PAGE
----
Gerson died at 58 of kidney cancer. But more recently, he lost a dog, Latte, and adopted another, Jack.
Gerson said this year on July 4 in the Post: “Jack is a puppy I picked up last week, eight months after the death of my much-loved Havanese. … Why do we take new dogs into our lives, knowing we will be decimated by their deaths?” Also Gerson:
I grieved hard for my Latte, who was the dog equivalent of St. Francis of Assisi — a little hairy mammal (Latte, not Francis) who radiated universal benevolence. She was a consoling, healing presence during the worst of my struggles against depression and cancer. In a very real sense, Latte was a better person than I am. … Not long ago, my wife told me I had been crying in my sleep.
Further: “The 18th-century evangelist John Wesley gave a sermon, ‘The General Deliverance,’ on the survival of animals in the afterlife — a very English line of theological argument.” A more blackened heart could chortle at all this. Indeed, qua Gerson, as Gordon Gekko complained: “That's the one thing you have to remember about WASPs: they love animals and hate people.”
Yet, re-reading about a man’s depression, and his dogs, imbues anyone with sonder.
The real neoconservatives—the nationalist ultrahawks involved in Iraq such as Dick Cheney and John Bolton, being perhaps a breed apart, and interesting in their own right—were often, quite frankly, emotional wrecks. Such reality lends color to the behavior of someone like William Kristol, Weekly Standard founder turned “resistance” fanatic, forever in the shadow of both his father and his choices in his forties and fifties. Or as Mark Perry told Harper’s in 2010 of Paul Wolfowitz, another alumnus of the Iraq decision: “Wolfowitz was completely different. He was haunted by the slaughter of the Shias in the aftermath of the first Gulf War as America sat on its hands. It kept him awake nights.”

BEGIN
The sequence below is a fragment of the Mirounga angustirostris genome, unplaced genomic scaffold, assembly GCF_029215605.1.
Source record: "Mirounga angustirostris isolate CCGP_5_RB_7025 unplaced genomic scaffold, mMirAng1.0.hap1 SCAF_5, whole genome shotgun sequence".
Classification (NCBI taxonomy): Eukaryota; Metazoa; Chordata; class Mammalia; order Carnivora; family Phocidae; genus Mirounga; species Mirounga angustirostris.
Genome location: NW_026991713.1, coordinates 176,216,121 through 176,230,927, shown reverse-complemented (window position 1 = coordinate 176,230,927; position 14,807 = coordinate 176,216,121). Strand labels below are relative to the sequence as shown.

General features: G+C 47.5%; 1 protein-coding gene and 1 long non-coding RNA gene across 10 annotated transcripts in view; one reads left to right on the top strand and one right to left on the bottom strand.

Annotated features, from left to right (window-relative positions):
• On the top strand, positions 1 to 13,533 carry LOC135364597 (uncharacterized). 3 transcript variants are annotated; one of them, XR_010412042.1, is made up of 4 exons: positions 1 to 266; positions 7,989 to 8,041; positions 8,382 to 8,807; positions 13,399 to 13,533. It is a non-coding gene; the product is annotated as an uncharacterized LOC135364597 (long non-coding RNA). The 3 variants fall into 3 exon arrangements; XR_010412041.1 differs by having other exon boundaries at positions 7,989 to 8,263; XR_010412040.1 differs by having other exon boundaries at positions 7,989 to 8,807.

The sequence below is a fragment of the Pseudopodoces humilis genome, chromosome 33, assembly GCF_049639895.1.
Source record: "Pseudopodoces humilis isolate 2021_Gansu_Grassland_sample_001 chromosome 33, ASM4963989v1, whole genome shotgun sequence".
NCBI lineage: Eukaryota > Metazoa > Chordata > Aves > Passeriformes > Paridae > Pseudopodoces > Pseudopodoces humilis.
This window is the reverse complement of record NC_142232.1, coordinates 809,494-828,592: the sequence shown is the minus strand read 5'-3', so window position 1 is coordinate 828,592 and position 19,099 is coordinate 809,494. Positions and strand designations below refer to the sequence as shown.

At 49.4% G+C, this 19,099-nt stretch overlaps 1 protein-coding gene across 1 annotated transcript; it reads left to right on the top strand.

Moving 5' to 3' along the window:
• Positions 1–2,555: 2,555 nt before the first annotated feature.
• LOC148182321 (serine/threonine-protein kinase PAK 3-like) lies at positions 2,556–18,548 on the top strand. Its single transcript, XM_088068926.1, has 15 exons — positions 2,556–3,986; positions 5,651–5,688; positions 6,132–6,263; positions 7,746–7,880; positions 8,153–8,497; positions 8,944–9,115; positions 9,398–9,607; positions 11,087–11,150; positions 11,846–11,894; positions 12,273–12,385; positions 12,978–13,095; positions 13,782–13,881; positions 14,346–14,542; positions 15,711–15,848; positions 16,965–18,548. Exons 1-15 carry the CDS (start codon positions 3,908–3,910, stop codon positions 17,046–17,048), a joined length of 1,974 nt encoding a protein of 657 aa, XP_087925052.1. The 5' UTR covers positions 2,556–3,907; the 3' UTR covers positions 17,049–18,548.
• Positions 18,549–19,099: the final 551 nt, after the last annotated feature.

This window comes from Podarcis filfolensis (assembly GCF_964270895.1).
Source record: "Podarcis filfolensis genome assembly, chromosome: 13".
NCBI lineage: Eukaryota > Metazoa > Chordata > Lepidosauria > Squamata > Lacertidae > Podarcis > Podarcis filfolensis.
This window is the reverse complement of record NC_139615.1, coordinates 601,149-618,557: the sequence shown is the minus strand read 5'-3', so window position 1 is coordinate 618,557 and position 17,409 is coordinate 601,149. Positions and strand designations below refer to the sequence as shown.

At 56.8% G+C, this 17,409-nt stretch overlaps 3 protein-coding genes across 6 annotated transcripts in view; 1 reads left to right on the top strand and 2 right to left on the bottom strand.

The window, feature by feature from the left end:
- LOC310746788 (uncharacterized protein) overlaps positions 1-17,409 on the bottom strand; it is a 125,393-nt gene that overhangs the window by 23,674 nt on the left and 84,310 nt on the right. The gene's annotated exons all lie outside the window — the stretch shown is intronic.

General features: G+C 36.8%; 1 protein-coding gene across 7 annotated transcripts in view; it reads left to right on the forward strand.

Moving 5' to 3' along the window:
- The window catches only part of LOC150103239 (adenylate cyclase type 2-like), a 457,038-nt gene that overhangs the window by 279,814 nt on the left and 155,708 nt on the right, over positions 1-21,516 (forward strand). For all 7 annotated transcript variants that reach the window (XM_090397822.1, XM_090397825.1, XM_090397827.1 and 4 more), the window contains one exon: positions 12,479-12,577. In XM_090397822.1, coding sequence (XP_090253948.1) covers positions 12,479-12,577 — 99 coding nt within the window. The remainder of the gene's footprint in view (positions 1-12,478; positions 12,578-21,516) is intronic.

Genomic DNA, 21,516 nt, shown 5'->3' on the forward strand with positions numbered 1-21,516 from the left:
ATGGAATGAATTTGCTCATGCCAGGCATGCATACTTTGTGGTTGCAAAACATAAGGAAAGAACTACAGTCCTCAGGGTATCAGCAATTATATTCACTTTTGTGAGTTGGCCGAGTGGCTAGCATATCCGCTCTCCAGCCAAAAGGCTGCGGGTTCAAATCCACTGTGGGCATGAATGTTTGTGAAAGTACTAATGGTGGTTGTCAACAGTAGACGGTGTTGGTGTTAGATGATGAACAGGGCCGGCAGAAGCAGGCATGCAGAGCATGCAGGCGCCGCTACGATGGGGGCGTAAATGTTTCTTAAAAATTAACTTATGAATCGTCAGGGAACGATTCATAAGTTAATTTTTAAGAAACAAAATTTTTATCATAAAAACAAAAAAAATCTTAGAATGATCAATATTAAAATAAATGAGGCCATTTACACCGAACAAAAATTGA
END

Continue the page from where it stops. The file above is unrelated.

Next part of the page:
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In the end, Gerson would not be much-memorialized by the party or the voters who propelled him to power. Eulogizing him instead: Obama-Biden officials Samantha Power and Susan Rice, liberal hawks of hawks, and Bill and Melinda Gates both. For the Q set, that really is a parody-level selection of power-brokers responsible for premature American deaths at home and abroad. But, though they beclown themselves, only truly hardened throne-sniffers would fail to concede there’s a reason that club exists. Gerson’s contributions to PEPFAR, the American AIDS program, potentially helped save millions of African lives. It’s the stuff his alma mater, Wheaton College, will doubtless brag about to prospective students in the coming years, safe terrain of do-gooderism far from the American home.
Fifty-eight years and out is sad. But it’s also plenty. A man has the face he deserves at fifty, said Orwell. Seventeen years more than he needed or wanted, said Thompson, upon killing himself at 67. Still: what a bummer.
By all rights a beautiful man outside of work, Gerson’s homage to his dog will suffice for him too. Gerson wrote of Jack, “He improves the mental health of all who encounter him. Why do we take in new dogs? Because their joy for living renews our own.”